In 1976 HRT experienced its first fall from medical grace after researchers discovered that long-term estrogen therapy significantly increased a woman’s risk of developing endometrial cancer. That same year two research studies challenged the long-standing hypothesis put forth by proponents of long-term HRT: that estrogen conferred protection against heart disease and breast cancer. Although there was much debate among the medical community regarding the quality of these studies and what they meant for estrogen therapy, the number of annual prescriptions for estrogen fell dramatically over the next decade: pharmacists were filling about 14 million prescriptions for estrogen by 1980, half the number of doses dispensed in 1975.
By the end of the 1980s, however, HRT had undergone a sort of resurrection. As Watkins describes, researchers had confirmed earlier in the decade that estrogen loss during and after menopause led to bone loss and, in many women, to osteoporosis. At the same time, other researchers confirmed that the coupling of progesterone with estrogen therapy counteracted estrogen’s carcinogenicity. Following these findings, physicians, drug manufacturers, and journalists heavily promoted combined estrogen and progesterone therapy as being essential for the prevention of osteoporosis in postmenopausal women.
Watkins argues, however, that the scientific data alone were not sufficient to induce HRT’s rise in popularity. Its resurrection in the 1980s was aided by a growing health consciousness among middle- and upper-class Americans, the country’s continuing cultural obsession with youth, and the emergence of a disease-based advocacy organization, the Osteoporosis Foundation, which sought to educate the public and the medical community about osteoporosis. By 1990 the annual number of estrogen prescriptions had reached 30 million, and in 1992 noncontraceptive estrogen became the most widely prescribed drug in the United States. It remained alternately the first or second most widely prescribed drug for the rest of the decade.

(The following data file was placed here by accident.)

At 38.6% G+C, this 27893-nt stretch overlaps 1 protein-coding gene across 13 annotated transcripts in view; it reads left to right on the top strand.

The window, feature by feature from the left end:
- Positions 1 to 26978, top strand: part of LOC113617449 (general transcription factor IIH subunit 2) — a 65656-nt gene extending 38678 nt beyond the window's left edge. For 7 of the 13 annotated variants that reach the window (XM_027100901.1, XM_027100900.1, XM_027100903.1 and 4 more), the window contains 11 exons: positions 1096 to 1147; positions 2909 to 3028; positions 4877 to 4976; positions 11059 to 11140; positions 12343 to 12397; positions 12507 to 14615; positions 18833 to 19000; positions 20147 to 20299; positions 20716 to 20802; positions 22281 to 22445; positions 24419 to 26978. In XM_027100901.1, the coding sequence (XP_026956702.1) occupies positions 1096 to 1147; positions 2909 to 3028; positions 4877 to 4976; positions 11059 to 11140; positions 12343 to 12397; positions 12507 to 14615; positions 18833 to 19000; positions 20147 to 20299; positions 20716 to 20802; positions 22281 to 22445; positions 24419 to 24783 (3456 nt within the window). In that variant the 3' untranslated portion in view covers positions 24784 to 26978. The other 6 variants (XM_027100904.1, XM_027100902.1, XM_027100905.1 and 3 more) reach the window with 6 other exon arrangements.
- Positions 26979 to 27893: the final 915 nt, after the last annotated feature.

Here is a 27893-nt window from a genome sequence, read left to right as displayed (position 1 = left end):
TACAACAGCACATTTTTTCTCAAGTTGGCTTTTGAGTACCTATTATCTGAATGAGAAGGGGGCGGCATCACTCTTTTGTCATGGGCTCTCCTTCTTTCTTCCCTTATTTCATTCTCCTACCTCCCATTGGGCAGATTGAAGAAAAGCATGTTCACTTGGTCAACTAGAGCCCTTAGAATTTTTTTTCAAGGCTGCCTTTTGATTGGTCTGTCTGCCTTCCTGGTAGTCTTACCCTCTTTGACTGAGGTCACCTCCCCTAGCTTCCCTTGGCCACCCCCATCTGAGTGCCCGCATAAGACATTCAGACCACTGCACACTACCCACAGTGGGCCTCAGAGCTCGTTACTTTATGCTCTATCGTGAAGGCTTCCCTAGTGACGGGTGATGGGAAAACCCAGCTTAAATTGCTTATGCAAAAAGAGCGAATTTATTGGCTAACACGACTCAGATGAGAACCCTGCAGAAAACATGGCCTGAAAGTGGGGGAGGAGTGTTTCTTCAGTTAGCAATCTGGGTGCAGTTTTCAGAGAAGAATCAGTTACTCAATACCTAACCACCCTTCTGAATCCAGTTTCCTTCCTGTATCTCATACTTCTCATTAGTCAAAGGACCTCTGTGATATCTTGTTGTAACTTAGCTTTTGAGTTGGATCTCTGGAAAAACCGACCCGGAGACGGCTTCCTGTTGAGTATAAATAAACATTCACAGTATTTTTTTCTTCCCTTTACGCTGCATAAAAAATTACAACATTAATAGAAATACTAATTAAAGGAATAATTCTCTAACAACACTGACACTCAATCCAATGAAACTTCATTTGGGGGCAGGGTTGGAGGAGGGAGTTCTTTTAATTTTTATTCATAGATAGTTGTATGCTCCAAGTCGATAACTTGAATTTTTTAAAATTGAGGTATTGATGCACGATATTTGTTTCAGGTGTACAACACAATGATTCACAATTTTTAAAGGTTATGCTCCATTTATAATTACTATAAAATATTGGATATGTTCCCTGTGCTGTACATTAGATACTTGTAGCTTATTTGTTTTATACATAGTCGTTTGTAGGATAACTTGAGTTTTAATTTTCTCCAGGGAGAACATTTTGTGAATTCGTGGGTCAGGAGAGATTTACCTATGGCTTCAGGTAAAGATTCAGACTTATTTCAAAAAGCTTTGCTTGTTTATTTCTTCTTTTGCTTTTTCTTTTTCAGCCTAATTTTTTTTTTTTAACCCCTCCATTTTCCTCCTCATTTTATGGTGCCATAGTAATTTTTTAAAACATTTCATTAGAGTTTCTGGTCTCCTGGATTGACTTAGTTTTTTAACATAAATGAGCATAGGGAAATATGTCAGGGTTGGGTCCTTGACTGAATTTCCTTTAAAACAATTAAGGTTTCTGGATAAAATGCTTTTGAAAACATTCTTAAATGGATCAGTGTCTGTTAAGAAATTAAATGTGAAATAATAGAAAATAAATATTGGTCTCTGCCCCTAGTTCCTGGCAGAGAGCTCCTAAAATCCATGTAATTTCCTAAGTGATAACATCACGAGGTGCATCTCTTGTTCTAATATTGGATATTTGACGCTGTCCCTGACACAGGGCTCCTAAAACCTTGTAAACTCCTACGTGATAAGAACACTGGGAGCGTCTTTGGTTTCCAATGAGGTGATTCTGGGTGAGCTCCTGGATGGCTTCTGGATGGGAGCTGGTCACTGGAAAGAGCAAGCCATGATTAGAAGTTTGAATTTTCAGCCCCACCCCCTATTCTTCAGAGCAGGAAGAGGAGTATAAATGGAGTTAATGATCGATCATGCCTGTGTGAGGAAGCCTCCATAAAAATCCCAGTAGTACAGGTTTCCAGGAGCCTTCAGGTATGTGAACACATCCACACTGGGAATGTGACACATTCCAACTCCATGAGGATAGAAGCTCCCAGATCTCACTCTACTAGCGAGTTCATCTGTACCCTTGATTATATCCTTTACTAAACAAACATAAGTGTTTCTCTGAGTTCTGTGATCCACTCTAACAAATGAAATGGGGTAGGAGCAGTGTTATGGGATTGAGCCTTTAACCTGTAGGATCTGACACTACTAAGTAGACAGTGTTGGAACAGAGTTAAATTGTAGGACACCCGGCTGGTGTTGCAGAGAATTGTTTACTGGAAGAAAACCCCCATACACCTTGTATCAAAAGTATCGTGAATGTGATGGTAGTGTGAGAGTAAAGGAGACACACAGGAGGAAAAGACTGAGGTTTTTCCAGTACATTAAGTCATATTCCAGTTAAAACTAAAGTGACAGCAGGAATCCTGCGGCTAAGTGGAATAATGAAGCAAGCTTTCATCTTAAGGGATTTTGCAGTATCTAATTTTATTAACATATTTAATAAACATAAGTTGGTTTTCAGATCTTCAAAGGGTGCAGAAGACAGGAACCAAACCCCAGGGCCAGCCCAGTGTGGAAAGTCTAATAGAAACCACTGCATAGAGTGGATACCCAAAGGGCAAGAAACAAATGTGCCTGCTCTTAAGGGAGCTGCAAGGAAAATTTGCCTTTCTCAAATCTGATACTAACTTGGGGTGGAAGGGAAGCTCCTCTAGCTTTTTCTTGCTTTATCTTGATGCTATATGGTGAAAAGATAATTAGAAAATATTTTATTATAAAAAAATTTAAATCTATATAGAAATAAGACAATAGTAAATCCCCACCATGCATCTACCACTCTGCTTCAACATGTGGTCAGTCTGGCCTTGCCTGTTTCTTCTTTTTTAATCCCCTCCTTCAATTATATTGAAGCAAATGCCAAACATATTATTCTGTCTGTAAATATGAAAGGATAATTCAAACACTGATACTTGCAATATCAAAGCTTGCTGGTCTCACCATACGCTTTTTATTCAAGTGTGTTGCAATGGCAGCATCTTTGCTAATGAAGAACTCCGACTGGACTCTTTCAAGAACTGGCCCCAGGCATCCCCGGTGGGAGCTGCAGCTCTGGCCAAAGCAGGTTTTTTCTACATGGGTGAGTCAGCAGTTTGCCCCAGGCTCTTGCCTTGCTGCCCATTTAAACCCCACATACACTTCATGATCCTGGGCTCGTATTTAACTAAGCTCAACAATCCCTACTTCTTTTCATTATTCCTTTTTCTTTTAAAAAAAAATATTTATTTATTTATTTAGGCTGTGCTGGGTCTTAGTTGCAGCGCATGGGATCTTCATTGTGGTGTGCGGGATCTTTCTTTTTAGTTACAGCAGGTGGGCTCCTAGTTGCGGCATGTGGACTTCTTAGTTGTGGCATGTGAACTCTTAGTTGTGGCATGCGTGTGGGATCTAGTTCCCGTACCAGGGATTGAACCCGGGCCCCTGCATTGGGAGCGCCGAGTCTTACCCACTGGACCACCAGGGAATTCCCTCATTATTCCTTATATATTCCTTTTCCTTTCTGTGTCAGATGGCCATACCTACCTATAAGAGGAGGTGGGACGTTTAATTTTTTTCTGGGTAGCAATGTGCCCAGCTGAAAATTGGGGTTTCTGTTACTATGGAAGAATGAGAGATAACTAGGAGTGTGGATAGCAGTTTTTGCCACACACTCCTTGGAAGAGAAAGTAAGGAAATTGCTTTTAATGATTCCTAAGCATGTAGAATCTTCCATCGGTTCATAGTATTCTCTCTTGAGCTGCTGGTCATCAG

Although there are several themes in the book, to this reader one of the most important addressed by Watkins is the history of women’s health activism. Indeed, Watkins tracks the efforts of women’s health activists to expand women’s access to balanced information on HRT, rescue discussions of menopause and other natural events in women’s lives from a medical framework, and incorporate women’s health into the established institutions of medicine and medical research. In doing so Watkins describes the changing personalities, strategies, and priorities of the women’s health movement and highlights the multiple definitions, meanings, and conceptions of “feminist” health care and health feminism that have characterized women’s health activism over the last three decades.
The Estrogen Elixir, then, is more than a medical history of HRT. It is also a history of the medicalization of women’s health and changing cultural attitudes toward aging, femininity, female identity, women’s health activism, and the science of drug evaluations. Watkins implicates physicians, reproductive endocrinologists, drug manufacturers, journalists, and feminist health activists in the medicalization of menopause and in the rise and fall of HRT.